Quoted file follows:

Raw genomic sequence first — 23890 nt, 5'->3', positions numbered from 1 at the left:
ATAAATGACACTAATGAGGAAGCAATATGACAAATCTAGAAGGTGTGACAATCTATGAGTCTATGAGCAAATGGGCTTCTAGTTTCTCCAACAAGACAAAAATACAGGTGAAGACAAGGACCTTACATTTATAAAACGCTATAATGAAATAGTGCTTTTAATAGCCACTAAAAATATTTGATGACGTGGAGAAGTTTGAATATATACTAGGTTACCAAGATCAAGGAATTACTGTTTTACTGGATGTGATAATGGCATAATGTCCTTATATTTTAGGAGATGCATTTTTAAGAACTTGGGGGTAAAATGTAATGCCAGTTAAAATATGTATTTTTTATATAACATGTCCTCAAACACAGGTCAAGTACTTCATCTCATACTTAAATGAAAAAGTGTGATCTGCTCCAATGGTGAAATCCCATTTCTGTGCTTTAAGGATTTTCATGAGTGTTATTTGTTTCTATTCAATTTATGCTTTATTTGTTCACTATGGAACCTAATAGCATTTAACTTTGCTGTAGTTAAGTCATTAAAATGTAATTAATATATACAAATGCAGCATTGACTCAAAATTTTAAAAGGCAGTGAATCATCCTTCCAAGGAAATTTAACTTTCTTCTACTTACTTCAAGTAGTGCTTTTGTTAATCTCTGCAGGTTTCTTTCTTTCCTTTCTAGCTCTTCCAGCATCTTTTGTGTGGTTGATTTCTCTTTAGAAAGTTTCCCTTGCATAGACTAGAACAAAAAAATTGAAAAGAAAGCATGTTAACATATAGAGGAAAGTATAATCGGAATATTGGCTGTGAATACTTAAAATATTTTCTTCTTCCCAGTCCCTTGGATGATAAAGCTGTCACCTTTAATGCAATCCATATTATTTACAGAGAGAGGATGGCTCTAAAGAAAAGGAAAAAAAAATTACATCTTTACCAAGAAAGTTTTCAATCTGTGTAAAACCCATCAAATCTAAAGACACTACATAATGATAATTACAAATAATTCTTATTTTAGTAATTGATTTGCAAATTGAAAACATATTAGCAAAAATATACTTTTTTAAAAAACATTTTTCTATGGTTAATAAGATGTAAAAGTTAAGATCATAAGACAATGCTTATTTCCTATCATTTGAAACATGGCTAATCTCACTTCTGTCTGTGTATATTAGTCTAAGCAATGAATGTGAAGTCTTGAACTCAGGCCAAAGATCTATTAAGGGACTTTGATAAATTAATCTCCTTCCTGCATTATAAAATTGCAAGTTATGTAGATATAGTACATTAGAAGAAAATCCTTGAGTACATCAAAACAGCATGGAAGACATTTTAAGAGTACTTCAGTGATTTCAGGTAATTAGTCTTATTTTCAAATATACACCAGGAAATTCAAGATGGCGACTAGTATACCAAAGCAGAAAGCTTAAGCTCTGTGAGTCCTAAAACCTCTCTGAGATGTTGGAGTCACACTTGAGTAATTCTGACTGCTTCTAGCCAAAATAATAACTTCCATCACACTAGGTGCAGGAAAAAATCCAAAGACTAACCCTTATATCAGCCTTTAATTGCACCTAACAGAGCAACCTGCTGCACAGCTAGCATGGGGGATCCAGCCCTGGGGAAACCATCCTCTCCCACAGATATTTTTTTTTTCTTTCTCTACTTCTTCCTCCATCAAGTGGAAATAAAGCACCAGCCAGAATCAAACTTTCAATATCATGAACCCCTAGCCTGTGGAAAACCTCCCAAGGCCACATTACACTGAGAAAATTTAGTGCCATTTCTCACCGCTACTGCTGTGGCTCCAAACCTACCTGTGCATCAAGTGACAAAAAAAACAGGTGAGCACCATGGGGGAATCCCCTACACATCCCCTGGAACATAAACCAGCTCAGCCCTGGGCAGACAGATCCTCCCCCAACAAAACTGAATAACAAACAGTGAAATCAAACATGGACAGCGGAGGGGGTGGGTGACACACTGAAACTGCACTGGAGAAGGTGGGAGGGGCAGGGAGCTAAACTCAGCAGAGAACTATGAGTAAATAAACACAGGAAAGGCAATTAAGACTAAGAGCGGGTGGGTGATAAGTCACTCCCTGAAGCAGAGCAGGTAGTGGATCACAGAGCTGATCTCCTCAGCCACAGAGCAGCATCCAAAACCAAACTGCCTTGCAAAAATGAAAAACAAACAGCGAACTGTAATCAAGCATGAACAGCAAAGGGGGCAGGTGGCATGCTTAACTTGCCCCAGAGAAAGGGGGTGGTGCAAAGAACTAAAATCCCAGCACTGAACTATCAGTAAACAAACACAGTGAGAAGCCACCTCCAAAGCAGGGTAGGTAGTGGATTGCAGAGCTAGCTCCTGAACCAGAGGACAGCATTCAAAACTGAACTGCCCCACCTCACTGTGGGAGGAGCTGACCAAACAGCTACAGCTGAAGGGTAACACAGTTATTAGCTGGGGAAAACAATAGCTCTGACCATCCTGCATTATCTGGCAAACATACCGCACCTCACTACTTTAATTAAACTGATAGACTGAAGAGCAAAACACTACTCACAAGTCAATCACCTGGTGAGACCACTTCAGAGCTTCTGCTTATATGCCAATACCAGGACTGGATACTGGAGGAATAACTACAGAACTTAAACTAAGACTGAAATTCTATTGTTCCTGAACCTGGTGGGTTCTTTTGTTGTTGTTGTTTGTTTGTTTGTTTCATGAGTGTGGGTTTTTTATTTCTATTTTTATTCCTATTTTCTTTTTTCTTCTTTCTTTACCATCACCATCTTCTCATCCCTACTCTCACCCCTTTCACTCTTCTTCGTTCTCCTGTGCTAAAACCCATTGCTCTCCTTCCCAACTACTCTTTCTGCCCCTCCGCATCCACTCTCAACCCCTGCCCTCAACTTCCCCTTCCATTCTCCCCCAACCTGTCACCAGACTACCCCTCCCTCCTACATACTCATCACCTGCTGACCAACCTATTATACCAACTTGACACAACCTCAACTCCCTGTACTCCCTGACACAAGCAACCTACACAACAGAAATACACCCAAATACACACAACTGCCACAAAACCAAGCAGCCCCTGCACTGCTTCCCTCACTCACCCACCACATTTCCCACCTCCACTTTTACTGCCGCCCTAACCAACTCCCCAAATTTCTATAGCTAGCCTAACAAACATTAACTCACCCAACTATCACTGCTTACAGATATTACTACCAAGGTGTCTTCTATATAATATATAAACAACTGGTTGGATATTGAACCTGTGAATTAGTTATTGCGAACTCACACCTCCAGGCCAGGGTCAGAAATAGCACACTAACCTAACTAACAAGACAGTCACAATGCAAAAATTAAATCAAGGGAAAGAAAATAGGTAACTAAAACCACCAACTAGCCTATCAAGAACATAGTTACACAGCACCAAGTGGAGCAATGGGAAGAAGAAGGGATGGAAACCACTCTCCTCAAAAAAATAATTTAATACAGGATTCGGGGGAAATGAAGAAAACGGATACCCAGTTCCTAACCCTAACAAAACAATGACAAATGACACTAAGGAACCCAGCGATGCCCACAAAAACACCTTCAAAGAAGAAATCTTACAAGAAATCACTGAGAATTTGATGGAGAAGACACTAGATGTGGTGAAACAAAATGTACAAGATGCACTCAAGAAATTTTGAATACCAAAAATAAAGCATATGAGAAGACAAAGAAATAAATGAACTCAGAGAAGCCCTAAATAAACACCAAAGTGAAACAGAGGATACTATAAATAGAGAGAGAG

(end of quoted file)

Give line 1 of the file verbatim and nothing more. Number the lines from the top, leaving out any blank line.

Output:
Raw genomic sequence first — 23890 nt, 5'->3', positions numbered from 1 at the left: